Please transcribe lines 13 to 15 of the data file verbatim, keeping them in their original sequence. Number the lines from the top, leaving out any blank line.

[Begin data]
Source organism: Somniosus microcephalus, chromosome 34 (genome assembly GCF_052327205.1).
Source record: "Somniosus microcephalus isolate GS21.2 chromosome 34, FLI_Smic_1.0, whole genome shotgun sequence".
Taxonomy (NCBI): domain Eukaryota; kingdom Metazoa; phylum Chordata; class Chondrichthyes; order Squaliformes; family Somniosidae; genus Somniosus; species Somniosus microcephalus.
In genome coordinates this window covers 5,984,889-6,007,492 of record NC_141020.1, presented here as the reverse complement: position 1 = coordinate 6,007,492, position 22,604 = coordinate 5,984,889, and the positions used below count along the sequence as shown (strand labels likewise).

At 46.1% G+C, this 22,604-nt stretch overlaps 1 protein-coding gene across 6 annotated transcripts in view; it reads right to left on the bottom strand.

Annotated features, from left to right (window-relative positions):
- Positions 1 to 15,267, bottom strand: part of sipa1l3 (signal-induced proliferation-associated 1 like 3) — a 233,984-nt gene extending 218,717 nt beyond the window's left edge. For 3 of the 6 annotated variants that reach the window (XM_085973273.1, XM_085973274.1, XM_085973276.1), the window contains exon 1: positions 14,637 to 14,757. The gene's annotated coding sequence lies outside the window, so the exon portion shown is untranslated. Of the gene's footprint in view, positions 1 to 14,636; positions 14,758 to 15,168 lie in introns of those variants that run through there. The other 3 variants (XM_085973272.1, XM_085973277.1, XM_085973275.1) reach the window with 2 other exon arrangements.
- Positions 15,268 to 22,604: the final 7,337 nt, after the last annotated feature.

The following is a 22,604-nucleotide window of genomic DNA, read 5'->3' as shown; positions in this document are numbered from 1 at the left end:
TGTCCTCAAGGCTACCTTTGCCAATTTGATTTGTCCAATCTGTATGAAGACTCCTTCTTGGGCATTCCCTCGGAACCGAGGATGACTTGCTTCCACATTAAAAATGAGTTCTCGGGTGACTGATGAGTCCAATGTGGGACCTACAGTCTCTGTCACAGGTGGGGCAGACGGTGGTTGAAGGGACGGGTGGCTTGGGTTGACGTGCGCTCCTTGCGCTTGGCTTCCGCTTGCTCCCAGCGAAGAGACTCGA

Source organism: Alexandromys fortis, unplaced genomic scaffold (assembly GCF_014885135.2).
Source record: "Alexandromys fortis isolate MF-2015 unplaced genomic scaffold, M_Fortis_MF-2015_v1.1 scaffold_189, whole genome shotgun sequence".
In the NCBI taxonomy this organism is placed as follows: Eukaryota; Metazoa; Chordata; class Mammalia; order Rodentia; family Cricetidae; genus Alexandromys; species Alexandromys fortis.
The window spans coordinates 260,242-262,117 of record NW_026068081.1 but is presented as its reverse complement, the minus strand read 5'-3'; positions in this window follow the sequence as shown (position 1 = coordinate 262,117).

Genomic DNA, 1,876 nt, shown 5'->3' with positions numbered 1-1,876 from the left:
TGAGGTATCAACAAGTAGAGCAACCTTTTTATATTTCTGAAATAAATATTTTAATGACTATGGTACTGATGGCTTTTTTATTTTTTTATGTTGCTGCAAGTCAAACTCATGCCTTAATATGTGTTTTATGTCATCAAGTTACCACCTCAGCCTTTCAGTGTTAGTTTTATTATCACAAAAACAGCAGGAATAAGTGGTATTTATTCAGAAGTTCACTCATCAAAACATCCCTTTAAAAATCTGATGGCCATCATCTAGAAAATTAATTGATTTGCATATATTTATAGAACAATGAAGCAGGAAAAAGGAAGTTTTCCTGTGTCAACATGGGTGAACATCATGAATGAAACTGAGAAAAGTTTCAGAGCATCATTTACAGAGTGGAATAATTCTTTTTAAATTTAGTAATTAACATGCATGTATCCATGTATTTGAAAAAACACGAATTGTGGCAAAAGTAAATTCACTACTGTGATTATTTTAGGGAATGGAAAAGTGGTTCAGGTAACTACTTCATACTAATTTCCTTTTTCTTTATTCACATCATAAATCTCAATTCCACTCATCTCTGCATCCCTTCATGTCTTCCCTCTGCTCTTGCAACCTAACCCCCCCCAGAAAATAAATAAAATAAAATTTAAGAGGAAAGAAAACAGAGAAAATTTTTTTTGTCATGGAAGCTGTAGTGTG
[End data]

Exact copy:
In the NCBI taxonomy this organism is placed as follows: Eukaryota; Metazoa; Chordata; class Mammalia; order Rodentia; family Cricetidae; genus Alexandromys; species Alexandromys fortis.
The window spans coordinates 260,242-262,117 of record NW_026068081.1 but is presented as its reverse complement, the minus strand read 5'-3'; positions in this window follow the sequence as shown (position 1 = coordinate 262,117).

Genomic DNA, 1,876 nt, shown 5'->3' with positions numbered 1-1,876 from the left: